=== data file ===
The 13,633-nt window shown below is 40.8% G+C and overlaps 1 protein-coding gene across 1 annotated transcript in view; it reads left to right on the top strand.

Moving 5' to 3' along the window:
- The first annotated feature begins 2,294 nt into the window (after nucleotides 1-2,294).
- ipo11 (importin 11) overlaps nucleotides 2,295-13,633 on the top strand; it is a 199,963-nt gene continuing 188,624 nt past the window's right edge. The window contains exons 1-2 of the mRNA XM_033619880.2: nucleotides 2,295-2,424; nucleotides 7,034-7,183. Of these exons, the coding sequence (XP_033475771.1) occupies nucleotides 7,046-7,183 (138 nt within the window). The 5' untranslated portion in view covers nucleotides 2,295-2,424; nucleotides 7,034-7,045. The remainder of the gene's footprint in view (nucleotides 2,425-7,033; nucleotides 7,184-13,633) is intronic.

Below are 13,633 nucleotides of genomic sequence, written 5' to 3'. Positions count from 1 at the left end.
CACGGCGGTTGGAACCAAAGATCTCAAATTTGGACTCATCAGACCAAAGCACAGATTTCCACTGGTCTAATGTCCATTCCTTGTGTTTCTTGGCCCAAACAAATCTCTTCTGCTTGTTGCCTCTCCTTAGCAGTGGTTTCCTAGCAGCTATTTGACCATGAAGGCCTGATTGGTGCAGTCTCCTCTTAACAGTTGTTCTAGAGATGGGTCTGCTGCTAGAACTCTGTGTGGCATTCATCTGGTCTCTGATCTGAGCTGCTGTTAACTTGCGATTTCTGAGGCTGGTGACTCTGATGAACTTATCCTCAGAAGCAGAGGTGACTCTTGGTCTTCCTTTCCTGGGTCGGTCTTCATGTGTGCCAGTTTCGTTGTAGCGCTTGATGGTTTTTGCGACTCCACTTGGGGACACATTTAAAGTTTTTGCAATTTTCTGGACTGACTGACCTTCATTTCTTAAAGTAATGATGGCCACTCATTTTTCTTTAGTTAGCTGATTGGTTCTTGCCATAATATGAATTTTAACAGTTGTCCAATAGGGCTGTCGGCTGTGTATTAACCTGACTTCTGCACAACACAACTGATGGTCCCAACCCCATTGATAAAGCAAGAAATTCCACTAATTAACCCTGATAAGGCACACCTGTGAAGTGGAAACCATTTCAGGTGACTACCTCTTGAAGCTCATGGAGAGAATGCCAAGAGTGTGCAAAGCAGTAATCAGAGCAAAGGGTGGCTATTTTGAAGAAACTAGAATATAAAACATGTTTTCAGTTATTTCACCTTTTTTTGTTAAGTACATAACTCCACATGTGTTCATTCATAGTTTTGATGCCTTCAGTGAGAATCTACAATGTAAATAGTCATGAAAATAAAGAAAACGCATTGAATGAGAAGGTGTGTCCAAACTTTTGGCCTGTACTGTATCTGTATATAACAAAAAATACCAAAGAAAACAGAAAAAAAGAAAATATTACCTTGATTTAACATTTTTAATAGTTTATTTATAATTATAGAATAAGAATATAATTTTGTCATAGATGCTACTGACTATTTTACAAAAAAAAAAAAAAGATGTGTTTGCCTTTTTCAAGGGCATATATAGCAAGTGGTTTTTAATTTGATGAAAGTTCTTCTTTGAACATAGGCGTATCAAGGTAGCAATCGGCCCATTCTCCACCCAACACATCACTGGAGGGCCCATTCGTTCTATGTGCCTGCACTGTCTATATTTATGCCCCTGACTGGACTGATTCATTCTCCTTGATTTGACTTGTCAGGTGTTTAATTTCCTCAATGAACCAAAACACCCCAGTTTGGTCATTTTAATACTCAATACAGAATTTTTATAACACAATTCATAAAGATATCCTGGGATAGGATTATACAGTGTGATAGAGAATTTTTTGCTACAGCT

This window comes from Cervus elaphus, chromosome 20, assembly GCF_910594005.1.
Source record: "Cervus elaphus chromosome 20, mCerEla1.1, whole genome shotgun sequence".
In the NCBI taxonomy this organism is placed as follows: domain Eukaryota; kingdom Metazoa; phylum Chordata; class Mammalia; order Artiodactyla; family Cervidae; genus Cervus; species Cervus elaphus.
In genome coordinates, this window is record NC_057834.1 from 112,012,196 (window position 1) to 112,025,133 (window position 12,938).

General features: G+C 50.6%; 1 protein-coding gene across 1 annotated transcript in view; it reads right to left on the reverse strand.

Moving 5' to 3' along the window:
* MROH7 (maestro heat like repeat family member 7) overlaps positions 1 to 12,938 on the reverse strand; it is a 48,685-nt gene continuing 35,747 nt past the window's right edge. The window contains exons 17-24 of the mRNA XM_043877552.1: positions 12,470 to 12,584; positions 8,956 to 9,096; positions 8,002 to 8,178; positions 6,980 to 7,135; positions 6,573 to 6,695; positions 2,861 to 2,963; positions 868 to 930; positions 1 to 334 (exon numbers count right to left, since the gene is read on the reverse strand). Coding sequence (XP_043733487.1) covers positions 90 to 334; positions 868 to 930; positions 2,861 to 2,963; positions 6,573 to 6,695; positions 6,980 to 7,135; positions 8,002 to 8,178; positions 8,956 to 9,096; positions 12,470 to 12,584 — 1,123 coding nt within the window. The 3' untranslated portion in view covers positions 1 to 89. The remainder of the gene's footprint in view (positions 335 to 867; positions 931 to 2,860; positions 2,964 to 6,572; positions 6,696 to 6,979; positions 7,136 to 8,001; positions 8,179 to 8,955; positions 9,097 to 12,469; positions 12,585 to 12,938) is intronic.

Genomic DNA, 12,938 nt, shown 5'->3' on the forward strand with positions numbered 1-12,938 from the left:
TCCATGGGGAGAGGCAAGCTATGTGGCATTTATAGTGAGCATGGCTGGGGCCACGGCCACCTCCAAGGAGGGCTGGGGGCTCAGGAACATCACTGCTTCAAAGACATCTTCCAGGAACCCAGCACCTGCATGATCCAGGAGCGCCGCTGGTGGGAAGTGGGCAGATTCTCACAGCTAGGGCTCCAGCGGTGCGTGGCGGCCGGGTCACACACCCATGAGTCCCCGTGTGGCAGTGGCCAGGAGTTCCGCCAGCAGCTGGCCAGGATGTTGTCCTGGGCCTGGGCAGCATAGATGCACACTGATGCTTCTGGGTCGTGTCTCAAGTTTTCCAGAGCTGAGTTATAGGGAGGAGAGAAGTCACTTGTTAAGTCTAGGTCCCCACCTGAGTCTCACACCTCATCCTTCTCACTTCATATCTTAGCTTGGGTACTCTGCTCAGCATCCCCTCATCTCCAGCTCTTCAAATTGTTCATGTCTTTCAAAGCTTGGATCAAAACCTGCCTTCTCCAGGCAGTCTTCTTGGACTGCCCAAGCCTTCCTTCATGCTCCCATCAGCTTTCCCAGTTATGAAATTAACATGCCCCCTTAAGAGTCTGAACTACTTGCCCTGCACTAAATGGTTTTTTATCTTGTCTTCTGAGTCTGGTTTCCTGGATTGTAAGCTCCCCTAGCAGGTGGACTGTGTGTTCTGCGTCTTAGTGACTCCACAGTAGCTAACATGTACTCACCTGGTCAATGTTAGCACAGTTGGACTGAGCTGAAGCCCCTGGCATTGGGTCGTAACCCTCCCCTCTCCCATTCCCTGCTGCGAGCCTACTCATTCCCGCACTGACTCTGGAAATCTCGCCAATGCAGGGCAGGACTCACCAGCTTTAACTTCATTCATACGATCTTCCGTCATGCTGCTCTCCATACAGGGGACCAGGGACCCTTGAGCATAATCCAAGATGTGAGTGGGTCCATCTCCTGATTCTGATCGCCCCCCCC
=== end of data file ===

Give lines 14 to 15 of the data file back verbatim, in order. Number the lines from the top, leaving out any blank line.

Genomic DNA, 12,938 nt, shown 5'->3' on the forward strand with positions numbered 1-12,938 from the left:
TCCATGGGGAGAGGCAAGCTATGTGGCATTTATAGTGAGCATGGCTGGGGCCACGGCCACCTCCAAGGAGGGCTGGGGGCTCAGGAACATCACTGCTTCAAAGACATCTTCCAGGAACCCAGCACCTGCATGATCCAGGAGCGCCGCTGGTGGGAAGTGGGCAGATTCTCACAGCTAGGGCTCCAGCGGTGCGTGGCGGCCGGGTCACACACCCATGAGTCCCCGTGTGGCAGTGGCCAGGAGTTCCGCCAGCAGCTGGCCAGGATGTTGTCCTGGGCCTGGGCAGCATAGATGCACACTGATGCTTCTGGGTCGTGTCTCAAGTTTTCCAGAGCTGAGTTATAGGGAGGAGAGAAGTCACTTGTTAAGTCTAGGTCCCCACCTGAGTCTCACACCTCATCCTTCTCACTTCATATCTTAGCTTGGGTACTCTGCTCAGCATCCCCTCATCTCCAGCTCTTCAAATTGTTCATGTCTTTCAAAGCTTGGATCAAAACCTGCCTTCTCCAGGCAGTCTTCTTGGACTGCCCAAGCCTTCCTTCATGCTCCCATCAGCTTTCCCAGTTATGAAATTAACATGCCCCCTTAAGAGTCTGAACTACTTGCCCTGCACTAAATGGTTTTTTATCTTGTCTTCTGAGTCTGGTTTCCTGGATTGTAAGCTCCCCTAGCAGGTGGACTGTGTGTTCTGCGTCTTAGTGACTCCACAGTAGCTAACATGTACTCACCTGGTCAATGTTAGCACAGTTGGACTGAGCTGAAGCCCCTGGCATTGGGTCGTAACCCTCCCCTCTCCCATTCCCTGCTGCGAGCCTACTCATTCCCGCACTGACTCTGGAAATCTCGCCAATGCAGGGCAGGACTCACCAGCTTTAACTTCATTCATACGATCTTCCGTCATGCTGCTCTCCATACAGGGGACCAGGGACCCTTGAGCATAATCCAAGATGTGAGTGGGTCCATCTCCTGATTCTGATCGCCCCCCCC